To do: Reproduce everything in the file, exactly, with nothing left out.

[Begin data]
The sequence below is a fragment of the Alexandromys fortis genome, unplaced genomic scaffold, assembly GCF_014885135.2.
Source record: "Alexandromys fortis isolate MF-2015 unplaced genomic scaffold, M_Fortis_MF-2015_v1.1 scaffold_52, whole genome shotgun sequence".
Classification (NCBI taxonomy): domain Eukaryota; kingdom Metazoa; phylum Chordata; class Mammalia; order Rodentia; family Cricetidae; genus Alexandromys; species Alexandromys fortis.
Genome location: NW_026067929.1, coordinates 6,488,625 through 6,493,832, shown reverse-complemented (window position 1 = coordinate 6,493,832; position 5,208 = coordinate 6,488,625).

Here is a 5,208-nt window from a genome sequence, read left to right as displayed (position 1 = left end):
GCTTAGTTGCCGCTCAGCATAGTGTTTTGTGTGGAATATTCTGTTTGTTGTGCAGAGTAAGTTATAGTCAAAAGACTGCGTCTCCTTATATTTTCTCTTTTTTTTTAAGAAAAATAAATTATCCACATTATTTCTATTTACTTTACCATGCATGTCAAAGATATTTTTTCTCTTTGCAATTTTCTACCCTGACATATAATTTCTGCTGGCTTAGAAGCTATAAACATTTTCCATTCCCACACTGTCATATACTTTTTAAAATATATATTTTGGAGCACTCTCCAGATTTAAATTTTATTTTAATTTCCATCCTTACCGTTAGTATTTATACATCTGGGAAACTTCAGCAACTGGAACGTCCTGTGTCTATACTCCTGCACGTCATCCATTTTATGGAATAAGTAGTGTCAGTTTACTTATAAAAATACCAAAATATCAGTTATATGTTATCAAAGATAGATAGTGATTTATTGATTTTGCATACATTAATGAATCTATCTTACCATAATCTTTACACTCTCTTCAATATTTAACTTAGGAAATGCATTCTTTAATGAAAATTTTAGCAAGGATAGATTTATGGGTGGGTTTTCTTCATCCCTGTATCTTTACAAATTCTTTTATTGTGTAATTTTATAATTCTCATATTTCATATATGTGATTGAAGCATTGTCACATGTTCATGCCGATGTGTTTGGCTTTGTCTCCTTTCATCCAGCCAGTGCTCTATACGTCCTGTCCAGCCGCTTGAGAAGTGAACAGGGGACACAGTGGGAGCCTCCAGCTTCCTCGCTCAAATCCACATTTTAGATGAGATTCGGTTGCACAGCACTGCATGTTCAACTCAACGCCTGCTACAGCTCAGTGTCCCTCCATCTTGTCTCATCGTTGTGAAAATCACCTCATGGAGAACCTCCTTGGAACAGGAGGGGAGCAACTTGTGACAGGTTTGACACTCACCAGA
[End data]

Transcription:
The sequence below is a fragment of the Alexandromys fortis genome, unplaced genomic scaffold, assembly GCF_014885135.2.
Source record: "Alexandromys fortis isolate MF-2015 unplaced genomic scaffold, M_Fortis_MF-2015_v1.1 scaffold_52, whole genome shotgun sequence".
Classification (NCBI taxonomy): domain Eukaryota; kingdom Metazoa; phylum Chordata; class Mammalia; order Rodentia; family Cricetidae; genus Alexandromys; species Alexandromys fortis.
Genome location: NW_026067929.1, coordinates 6,488,625 through 6,493,832, shown reverse-complemented (window position 1 = coordinate 6,493,832; position 5,208 = coordinate 6,488,625).

Here is a 5,208-nt window from a genome sequence, read left to right as displayed (position 1 = left end):
GCTTAGTTGCCGCTCAGCATAGTGTTTTGTGTGGAATATTCTGTTTGTTGTGCAGAGTAAGTTATAGTCAAAAGACTGCGTCTCCTTATATTTTCTCTTTTTTTTTAAGAAAAATAAATTATCCACATTATTTCTATTTACTTTACCATGCATGTCAAAGATATTTTTTCTCTTTGCAATTTTCTACCCTGACATATAATTTCTGCTGGCTTAGAAGCTATAAACATTTTCCATTCCCACACTGTCATATACTTTTTAAAATATATATTTTGGAGCACTCTCCAGATTTAAATTTTATTTTAATTTCCATCCTTACCGTTAGTATTTATACATCTGGGAAACTTCAGCAACTGGAACGTCCTGTGTCTATACTCCTGCACGTCATCCATTTTATGGAATAAGTAGTGTCAGTTTACTTATAAAAATACCAAAATATCAGTTATATGTTATCAAAGATAGATAGTGATTTATTGATTTTGCATACATTAATGAATCTATCTTACCATAATCTTTACACTCTCTTCAATATTTAACTTAGGAAATGCATTCTTTAATGAAAATTTTAGCAAGGATAGATTTATGGGTGGGTTTTCTTCATCCCTGTATCTTTACAAATTCTTTTATTGTGTAATTTTATAATTCTCATATTTCATATATGTGATTGAAGCATTGTCACATGTTCATGCCGATGTGTTTGGCTTTGTCTCCTTTCATCCAGCCAGTGCTCTATACGTCCTGTCCAGCCGCTTGAGAAGTGAACAGGGGACACAGTGGGAGCCTCCAGCTTCCTCGCTCAAATCCACATTTTAGATGAGATTCGGTTGCACAGCACTGCATGTTCAACTCAACGCCTGCTACAGCTCAGTGTCCCTCCATCTTGTCTCATCGTTGTGAAAATCACCTCATGGAGAACCTCCTTGGAACAGGAGGGGAGCAACTTGTGACAGGTTTGACACTCACCAGA